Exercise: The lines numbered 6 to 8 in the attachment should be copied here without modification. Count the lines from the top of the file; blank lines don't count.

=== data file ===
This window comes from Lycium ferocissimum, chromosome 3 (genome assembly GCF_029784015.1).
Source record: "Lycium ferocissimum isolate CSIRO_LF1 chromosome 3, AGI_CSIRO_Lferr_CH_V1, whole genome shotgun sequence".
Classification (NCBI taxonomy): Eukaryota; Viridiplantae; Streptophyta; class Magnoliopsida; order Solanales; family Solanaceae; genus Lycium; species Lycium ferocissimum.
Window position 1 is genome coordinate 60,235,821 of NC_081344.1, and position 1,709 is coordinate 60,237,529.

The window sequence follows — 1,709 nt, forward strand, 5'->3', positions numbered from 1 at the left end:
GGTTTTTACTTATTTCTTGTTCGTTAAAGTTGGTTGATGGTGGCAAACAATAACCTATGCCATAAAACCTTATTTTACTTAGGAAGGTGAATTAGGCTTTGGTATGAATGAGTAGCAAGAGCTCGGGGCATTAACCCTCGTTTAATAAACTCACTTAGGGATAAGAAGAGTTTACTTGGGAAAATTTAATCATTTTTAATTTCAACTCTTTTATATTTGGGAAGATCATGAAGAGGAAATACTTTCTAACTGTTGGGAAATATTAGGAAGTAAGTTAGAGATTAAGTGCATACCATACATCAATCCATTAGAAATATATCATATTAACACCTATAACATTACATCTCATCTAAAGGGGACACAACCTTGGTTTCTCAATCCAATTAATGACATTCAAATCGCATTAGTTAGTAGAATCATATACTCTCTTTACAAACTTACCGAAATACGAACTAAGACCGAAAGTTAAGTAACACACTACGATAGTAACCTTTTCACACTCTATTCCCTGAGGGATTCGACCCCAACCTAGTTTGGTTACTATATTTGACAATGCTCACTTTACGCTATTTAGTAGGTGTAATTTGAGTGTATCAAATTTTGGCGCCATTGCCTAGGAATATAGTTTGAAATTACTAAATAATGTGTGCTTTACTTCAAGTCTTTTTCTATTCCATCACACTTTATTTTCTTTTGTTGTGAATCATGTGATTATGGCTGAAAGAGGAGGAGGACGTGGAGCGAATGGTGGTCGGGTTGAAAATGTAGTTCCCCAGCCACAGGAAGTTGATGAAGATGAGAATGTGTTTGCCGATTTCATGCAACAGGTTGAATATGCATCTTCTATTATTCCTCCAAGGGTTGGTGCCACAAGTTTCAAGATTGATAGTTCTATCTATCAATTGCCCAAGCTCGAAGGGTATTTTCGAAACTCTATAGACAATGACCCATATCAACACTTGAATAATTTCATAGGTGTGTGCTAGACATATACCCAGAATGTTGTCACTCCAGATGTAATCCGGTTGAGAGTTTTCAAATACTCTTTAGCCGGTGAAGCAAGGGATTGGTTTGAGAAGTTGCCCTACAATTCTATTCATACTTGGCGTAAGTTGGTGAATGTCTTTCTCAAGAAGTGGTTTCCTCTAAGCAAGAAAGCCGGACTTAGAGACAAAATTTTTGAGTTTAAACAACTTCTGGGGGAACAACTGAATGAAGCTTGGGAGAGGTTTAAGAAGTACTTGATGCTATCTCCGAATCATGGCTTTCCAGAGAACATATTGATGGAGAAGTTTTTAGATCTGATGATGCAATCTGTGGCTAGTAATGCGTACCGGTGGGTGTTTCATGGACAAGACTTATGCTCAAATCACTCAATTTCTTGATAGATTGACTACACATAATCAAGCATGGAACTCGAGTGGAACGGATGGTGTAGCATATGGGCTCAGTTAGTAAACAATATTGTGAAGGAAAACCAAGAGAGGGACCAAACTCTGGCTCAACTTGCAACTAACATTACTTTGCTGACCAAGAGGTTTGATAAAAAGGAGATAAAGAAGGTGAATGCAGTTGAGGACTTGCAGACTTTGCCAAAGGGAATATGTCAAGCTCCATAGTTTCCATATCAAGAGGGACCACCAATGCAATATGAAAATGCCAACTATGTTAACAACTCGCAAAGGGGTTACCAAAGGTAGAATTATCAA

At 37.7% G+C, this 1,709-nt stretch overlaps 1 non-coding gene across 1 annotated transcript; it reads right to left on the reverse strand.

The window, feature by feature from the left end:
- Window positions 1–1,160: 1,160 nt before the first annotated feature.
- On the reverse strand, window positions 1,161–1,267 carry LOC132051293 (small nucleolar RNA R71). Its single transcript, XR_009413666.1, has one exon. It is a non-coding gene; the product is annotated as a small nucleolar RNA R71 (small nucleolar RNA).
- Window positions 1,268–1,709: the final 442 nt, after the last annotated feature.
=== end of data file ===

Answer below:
GGTTTTTACTTATTTCTTGTTCGTTAAAGTTGGTTGATGGTGGCAAACAATAACCTATGCCATAAAACCTTATTTTACTTAGGAAGGTGAATTAGGCTTTGGTATGAATGAGTAGCAAGAGCTCGGGGCATTAACCCTCGTTTAATAAACTCACTTAGGGATAAGAAGAGTTTACTTGGGAAAATTTAATCATTTTTAATTTCAACTCTTTTATATTTGGGAAGATCATGAAGAGGAAATACTTTCTAACTGTTGGGAAATATTAGGAAGTAAGTTAGAGATTAAGTGCATACCATACATCAATCCATTAGAAATATATCATATTAACACCTATAACATTACATCTCATCTAAAGGGGACACAACCTTGGTTTCTCAATCCAATTAATGACATTCAAATCGCATTAGTTAGTAGAATCATATACTCTCTTTACAAACTTACCGAAATACGAACTAAGACCGAAAGTTAAGTAACACACTACGATAGTAACCTTTTCACACTCTATTCCCTGAGGGATTCGACCCCAACCTAGTTTGGTTACTATATTTGACAATGCTCACTTTACGCTATTTAGTAGGTGTAATTTGAGTGTATCAAATTTTGGCGCCATTGCCTAGGAATATAGTTTGAAATTACTAAATAATGTGTGCTTTACTTCAAGTCTTTTTCTATTCCATCACACTTTATTTTCTTTTGTTGTGAATCATGTGATTATGGCTGAAAGAGGAGGAGGACGTGGAGCGAATGGTGGTCGGGTTGAAAATGTAGTTCCCCAGCCACAGGAAGTTGATGAAGATGAGAATGTGTTTGCCGATTTCATGCAACAGGTTGAATATGCATCTTCTATTATTCCTCCAAGGGTTGGTGCCACAAGTTTCAAGATTGATAGTTCTATCTATCAATTGCCCAAGCTCGAAGGGTATTTTCGAAACTCTATAGACAATGACCCATATCAACACTTGAATAATTTCATAGGTGTGTGCTAGACATATACCCAGAATGTTGTCACTCCAGATGTAATCCGGTTGAGAGTTTTCAAATACTCTTTAGCCGGTGAAGCAAGGGATTGGTTTGAGAAGTTGCCCTACAATTCTATTCATACTTGGCGTAAGTTGGTGAATGTCTTTCTCAAGAAGTGGTTTCCTCTAAGCAAGAAAGCCGGACTTAGAGACAAAATTTTTGAGTTTAAACAACTTCTGGGGGAACAACTGAATGAAGCTTGGGAGAGGTTTAAGAAGTACTTGATGCTATCTCCGAATCATGGCTTTCCAGAGAACATATTGATGGAGAAGTTTTTAGATCTGATGATGCAATCTGTGGCTAGTAATGCGTACCGGTGGGTGTTTCATGGACAAGACTTATGCTCAAATCACTCAATTTCTTGATAGATTGACTACACATAATCAAGCATGGAACTCGAGTGGAACGGATGGTGTAGCATATGGGCTCAGTTAGTAAACAATATTGTGAAGGAAAACCAAGAGAGGGACCAAACTCTGGCTCAACTTGCAACTAACATTACTTTGCTGACCAAGAGGTTTGATAAAAAGGAGATAAAGAAGGTGAATGCAGTTGAGGACTTGCAGACTTTGCCAAAGGGAATATGTCAAGCTCCATAGTTTCCATATCAAGAGGGACCACCAATGCAATATGAAAATGCCAACTATGTTAACAACTCGCAAAGGGGTTACCAAAGGTAGAATTATCAA

At 37.7% G+C, this 1,709-nt stretch overlaps 1 non-coding gene across 1 annotated transcript; it reads right to left on the reverse strand.

The window, feature by feature from the left end: